How common is trichothiodystrophy?

Trichothiodystrophy has an estimated incidence of about 1 in 1 million newborns in the United States and Europe. About 100 affected individuals have been reported worldwide.

What genes are related to trichothiodystrophy?

Most cases of the photosensitive form of trichothiodystrophy result from mutations in one of three genes: ERCC2, ERCC3, or GTF2H5. The proteins produced from these genes work together as part of a group of proteins called the general transcription factor IIH (TFIIH) complex. This complex is involved in the repair of DNA damage, which can be caused by UV radiation from the sun. The TFIIH complex also plays an important role in gene transcription, which is the first step in protein production.

Mutations in the ERCC2, ERCC3, or GTF2H5 genes reduce the amount of TFIIH complex within cells, which impairs both DNA repair and gene transcription. An inability to repair DNA damage probably underlies the sun sensitivity in affected individuals. Studies suggest that many of the other features of trichothiodystrophy may result from problems with the transcription of genes needed for normal development before and after birth.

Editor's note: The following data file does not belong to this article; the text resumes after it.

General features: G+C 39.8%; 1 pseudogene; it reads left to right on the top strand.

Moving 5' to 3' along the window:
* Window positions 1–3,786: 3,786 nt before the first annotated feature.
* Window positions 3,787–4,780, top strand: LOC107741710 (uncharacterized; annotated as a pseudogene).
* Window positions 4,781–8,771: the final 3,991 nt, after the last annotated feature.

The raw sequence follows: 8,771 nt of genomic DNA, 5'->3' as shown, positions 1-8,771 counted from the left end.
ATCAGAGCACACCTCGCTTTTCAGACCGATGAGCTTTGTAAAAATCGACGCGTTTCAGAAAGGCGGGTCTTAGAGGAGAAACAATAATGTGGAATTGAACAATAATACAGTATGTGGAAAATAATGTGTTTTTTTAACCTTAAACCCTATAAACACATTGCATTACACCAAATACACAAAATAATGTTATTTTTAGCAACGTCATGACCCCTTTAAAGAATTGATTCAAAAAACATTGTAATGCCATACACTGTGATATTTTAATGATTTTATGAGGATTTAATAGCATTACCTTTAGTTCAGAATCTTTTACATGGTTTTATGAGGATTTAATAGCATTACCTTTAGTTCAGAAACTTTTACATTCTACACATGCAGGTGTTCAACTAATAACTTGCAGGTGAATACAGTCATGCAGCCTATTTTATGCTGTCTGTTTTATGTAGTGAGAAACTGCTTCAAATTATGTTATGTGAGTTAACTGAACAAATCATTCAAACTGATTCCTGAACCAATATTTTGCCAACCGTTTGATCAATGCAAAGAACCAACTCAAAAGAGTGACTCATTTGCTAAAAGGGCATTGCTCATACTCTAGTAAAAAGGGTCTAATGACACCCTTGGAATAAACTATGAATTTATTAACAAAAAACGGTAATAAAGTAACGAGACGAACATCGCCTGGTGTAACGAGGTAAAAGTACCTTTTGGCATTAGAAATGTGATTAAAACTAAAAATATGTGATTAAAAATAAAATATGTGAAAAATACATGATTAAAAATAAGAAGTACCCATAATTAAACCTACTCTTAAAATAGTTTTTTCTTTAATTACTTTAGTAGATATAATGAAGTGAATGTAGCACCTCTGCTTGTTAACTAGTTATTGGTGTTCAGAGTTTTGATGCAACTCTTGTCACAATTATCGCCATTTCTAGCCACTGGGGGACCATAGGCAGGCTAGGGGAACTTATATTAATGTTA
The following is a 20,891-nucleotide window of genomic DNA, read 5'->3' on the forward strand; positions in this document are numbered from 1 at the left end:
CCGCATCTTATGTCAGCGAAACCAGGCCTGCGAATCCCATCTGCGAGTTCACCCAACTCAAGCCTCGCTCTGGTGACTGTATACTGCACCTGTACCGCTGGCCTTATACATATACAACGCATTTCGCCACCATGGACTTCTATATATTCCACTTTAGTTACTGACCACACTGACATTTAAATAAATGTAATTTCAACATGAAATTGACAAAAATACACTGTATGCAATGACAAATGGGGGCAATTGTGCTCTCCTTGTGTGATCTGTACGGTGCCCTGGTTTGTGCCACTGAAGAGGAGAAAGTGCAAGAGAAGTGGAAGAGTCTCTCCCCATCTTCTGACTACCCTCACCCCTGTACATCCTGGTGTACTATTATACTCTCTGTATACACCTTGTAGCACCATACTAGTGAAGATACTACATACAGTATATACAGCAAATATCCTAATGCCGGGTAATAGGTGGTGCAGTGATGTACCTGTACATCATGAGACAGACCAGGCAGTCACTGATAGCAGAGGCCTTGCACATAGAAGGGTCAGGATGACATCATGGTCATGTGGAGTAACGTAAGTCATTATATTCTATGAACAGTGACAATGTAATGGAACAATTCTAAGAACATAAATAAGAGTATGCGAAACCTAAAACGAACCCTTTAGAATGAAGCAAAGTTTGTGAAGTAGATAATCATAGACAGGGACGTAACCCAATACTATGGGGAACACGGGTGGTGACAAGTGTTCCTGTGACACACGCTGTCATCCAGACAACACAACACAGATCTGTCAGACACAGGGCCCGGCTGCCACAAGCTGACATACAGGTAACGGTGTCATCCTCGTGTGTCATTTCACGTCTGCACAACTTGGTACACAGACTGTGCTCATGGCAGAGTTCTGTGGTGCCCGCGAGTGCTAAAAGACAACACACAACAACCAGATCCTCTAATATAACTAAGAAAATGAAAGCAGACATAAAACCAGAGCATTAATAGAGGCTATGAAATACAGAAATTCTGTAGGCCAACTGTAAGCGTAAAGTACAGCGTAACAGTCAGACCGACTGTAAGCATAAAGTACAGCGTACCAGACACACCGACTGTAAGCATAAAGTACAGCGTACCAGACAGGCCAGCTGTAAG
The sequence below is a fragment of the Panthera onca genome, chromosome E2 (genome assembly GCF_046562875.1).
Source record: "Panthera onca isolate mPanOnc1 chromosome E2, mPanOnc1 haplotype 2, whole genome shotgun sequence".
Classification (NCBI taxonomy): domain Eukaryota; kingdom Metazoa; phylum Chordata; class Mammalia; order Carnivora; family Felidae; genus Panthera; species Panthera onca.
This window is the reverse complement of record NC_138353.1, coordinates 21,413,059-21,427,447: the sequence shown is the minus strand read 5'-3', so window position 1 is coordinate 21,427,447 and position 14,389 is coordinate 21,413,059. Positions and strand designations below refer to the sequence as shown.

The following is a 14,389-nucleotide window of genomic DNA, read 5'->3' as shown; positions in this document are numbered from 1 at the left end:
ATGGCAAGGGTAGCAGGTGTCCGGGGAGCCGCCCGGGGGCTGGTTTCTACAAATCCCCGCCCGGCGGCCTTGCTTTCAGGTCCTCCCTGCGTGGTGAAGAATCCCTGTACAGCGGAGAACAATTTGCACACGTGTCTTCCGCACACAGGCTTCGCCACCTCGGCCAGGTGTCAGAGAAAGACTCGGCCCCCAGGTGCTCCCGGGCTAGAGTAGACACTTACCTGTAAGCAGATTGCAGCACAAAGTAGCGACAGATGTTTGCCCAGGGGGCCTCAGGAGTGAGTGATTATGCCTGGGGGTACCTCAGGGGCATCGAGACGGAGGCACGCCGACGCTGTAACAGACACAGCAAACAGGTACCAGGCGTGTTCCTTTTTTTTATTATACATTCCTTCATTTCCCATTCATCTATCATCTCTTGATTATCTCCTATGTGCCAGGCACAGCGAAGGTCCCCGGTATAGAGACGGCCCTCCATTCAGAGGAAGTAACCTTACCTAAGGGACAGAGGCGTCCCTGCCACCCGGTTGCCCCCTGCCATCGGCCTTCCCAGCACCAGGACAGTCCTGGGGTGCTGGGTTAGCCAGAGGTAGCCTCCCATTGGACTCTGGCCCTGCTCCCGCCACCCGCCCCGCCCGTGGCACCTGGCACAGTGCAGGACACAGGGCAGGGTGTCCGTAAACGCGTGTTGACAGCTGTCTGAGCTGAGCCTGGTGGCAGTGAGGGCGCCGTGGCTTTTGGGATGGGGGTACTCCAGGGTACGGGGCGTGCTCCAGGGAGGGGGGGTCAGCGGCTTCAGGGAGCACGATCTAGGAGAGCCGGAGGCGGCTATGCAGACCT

Mutations in at least one gene, MPLKIP, have been reported to cause a non-photosensitive form of trichothiodystrophy. Mutations in this gene account for fewer than 20 percent of all cases of non-photosensitive trichothiodystrophy. Little is known about the protein produced from the MPLKIP gene, although it does not appear to be involved in DNA repair. It is unclear how mutations in the MPLKIP gene lead to the varied features of trichothiodystrophy.

In some cases, the genetic cause of trichothiodystrophy is unknown.

Read more about the ERCC2, ERCC3, GTF2H5, and MPLKIP genes.

How do people inherit trichothiodystrophy?

This condition is inherited in an autosomal recessive pattern, which means both copies of the gene in each cell have mutations. The parents of an individual with an autosomal recessive condition each carry one copy of the mutated gene, but they typically do not show signs and symptoms of the condition.